General Otolaryngology (ENT), Ear Nose & Throat Surgery

Septoplasty

Introduction to Septoplasty

Septoplasty, sometimes referred to as septal reconstruction, is a procedure that straightens a deviated septum inside your nose.

Written by Doctify Team 27/04/2020

What is a Septoplasty?

Septoplasty, sometimes referred to as septal reconstruction, is a procedure that straightens a deviated septum inside your nose. The septum is the wall made out of bone and cartilage that separates your nostrils. Whilst many people live with a slightly bent septum without ever noticing, in some cases it can be deviated to such an extent that it causes a blockage. This can lead to a number of issues, but primarily it can result in breathing problems. This procedure should not affect the way your nose looks, but nose reshaping can be completed at the same time if you would also like to change its external appearance.

What happens after the Septoplasty procedure?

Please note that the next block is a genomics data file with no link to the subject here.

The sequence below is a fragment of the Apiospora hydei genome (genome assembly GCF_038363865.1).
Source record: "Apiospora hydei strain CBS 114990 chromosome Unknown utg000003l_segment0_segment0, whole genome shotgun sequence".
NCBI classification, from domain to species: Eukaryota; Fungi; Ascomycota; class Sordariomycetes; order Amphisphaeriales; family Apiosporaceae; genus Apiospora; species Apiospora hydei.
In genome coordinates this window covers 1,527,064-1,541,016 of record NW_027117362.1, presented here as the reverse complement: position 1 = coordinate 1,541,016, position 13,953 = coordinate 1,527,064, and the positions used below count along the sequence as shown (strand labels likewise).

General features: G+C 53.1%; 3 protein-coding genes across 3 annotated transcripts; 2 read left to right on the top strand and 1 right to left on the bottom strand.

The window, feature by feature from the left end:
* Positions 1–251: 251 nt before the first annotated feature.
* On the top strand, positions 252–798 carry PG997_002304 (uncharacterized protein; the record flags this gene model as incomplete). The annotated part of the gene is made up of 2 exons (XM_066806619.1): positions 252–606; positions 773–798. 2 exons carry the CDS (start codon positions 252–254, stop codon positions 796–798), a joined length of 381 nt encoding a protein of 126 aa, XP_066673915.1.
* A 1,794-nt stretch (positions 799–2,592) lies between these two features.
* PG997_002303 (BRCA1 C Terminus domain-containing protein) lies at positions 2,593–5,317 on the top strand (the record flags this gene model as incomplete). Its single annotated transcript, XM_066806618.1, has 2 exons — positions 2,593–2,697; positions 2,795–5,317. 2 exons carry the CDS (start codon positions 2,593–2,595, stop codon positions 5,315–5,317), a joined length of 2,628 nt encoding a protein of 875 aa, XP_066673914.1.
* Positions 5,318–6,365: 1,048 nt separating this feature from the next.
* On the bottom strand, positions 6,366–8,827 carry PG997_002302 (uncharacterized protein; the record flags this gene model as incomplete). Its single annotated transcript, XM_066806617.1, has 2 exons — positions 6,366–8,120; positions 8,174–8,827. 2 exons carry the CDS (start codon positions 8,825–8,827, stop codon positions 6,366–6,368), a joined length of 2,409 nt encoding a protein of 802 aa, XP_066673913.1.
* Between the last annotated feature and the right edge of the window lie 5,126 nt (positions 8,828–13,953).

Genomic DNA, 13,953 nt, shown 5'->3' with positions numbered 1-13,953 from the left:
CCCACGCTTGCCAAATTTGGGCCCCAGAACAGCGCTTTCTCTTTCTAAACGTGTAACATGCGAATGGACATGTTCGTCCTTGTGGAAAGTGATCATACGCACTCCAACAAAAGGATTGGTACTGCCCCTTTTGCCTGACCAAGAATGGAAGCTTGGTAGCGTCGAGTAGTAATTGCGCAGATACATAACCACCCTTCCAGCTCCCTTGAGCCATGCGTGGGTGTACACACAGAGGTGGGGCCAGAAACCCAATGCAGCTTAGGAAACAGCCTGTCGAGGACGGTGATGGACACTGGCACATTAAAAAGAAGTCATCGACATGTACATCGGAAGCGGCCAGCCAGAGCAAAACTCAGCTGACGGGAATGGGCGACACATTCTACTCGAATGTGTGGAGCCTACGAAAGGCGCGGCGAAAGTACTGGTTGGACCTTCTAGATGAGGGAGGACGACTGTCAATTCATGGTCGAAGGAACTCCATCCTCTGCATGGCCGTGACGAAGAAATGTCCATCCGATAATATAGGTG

This is typically performed as an outpatient procedure, which means that you will usually be able to go home the same day. Your nose will be painful and swollen, and it’s likely that you will have to breathe through your mouth for a couple of days because your nose will be packed with dressings to control any bleeding that might occur. Do not blow your nose for at least two weeks after the procedure, and try to sneeze through your mouth if possible. In addition to these precautions, elevating of propping up your head at night can help speed up the recovery process. You should be able to return to work within one or two weeks, but you should refrain from any strenuous activity or contact sports for at least a month. A full recovery can take up to three months, but your surgeon will check on your progress in a follow up consultation.
Some common side effects of this procedure include pain, discomfort, the sensation of having a blocked nose, and a watery red fluid that comes from your nose. Whilst these are temporary, some complications are more permanent. For example, you may get a hole in your septum, and despite this not being a serious problem it can cause a whistling sound when you breathe. Although rare, you may also have an unwanted change in the shape of your nose. Both of these issues will require a second procedure to correct.

Find out more about other relative procedures:

Loading profiles near to your current location…